An accessible charging experience.

What does this mean and how are we delivering it?

What does accessibility mean in the EV industry?

An exhibition stand with two chargers, cross-hatching and a honda-e electric car

You might have noticed something different about our stand at Fully Charged Live this year: we displayed a true-to-size accessible charging bay, complete with two Kempower charging units and a Honda-e.

Currently, customers with mobility requirements are not well catered for by the UK charging infrastructure, as accessibility has rarely been factored into site design. We recognise this as a major issue that needs to be tackled and corrected across the charging industry. This is how Osprey are taking action now.

Through working with UK charity Motability and taking on customer feedback, we have built a thorough understanding of the key requirements that need to be been addressed in all public charging site design, including: space, curbs, screen and handle height, payment ease, cables and the general overall usability of a charger.

With physical space being one of the most important factors, we need to ensure that we are optimising this alongside unobstructed access to the charger. And prioritising charger usability (simple steps, standard payment method) for those with any type of mobility requirement, permanent or temporary (such as pregnancy) provides a better experience for all drivers.

Why is this only being tackled now?

The principal aim of EV infrastructure used to be to simply build as many sites as quickly as possible. However, this goal has come at the cost of accessibility and recently roll-outs have been scrutinised and criticised for not considering all drivers.

Control over the fixed space granted for a public charging site, and therefore ultimate responsibility, sits primarily with the landowner and not the chargepoint operator (unless the operator has bought the land). So, if we are to ensure going forward that new public charging at all types of sites meets the needs of all drivers, minimum standards on charging bays are essential. In order for these requirements to take effect and be enforced across the industry, the standards need to become law. Osprey are publicly promoting and supporting this movement, as this will ease the site design conversation with the partner landlord, as we will then be able to better work together to meet the standards and thus provide accessibility in all areas.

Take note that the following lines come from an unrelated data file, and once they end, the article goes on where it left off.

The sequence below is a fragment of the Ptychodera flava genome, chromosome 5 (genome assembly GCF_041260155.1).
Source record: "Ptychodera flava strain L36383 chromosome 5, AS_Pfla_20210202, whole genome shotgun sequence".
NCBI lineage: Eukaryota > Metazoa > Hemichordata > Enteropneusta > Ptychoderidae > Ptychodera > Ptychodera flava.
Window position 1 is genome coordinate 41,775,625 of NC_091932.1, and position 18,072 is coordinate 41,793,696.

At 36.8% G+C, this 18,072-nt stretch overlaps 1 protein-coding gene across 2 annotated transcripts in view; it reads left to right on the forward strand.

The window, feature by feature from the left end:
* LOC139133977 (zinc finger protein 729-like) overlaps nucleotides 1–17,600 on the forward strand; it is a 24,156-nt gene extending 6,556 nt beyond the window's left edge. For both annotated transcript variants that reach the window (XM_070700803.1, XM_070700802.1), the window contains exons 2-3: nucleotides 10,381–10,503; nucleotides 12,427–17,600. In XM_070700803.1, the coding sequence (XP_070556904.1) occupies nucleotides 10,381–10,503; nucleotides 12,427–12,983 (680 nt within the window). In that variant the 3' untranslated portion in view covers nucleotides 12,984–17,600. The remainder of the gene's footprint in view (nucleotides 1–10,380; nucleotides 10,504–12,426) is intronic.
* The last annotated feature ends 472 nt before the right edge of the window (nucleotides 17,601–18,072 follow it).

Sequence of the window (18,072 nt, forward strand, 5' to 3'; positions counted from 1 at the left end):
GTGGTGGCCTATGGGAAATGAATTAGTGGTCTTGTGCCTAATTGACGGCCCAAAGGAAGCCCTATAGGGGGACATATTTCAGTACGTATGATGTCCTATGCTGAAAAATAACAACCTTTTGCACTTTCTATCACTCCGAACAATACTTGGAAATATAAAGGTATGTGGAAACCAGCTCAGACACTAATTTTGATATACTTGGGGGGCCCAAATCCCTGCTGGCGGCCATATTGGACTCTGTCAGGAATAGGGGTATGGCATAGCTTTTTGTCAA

Responding to this matter, Motability and OZEV (Office for Zero-Emission Vehicles) have developed the ‘PAS 1899’ minimum standards for charging bays with the BSI standards around accessible charging likely to be finalised this summer.

What more are Osprey doing about accessibility?

Here at Osprey, we are managing the factors that we have control over. We are influencing and reassuring landlords that granting the extra space will make for a location that customers will return to, and we actively select the best hardware to maximise accessibility in each location. Additionally, we have completed an analysis and thorough site re-design to create ideal layouts for all future installs, to best utilise the space granted in each location. We are also going back to our older compact sites and reevaluating the site design for retrofit, changing bay layouts and installing more and better chargers, to improve customer experience across our whole network.

Alongside the charging site design, Osprey are also ensuring all other elements are suitable for all drivers, such as securing and installing appropriate hardware for the site, providing a range of payment options for customers and ensuring all branding colour choices are used correctly to improve accessibility.

Osprey’s 2022 ‘flagship’ sites

This year, we will be launching two of Osprey’s ‘flagship’ charging hub sites, demonstrating improved accessibility and thus experience in all areas for all drivers. The first of these hubs will be launched at the Paisley Pear just off of the A43 in Brackley. Our new hub design works across sites with 4 or more chargers and Paisley Pear will be adopting this new design with 8 chargers, this will showcase what is expected as standard from all charging networks of the future.

Osprey’s flagship site designs have been meticulously designed alongside Motability and individual drivers, as well as in consultation with our long-term landlord partners, to ensure the execution of the space granted is suitable for all drivers.

Access for all drivers

Osprey's hubs are built accessibly where we own the land, and where possible in the leased space granted to us by landlords.

Accessibility at Osprey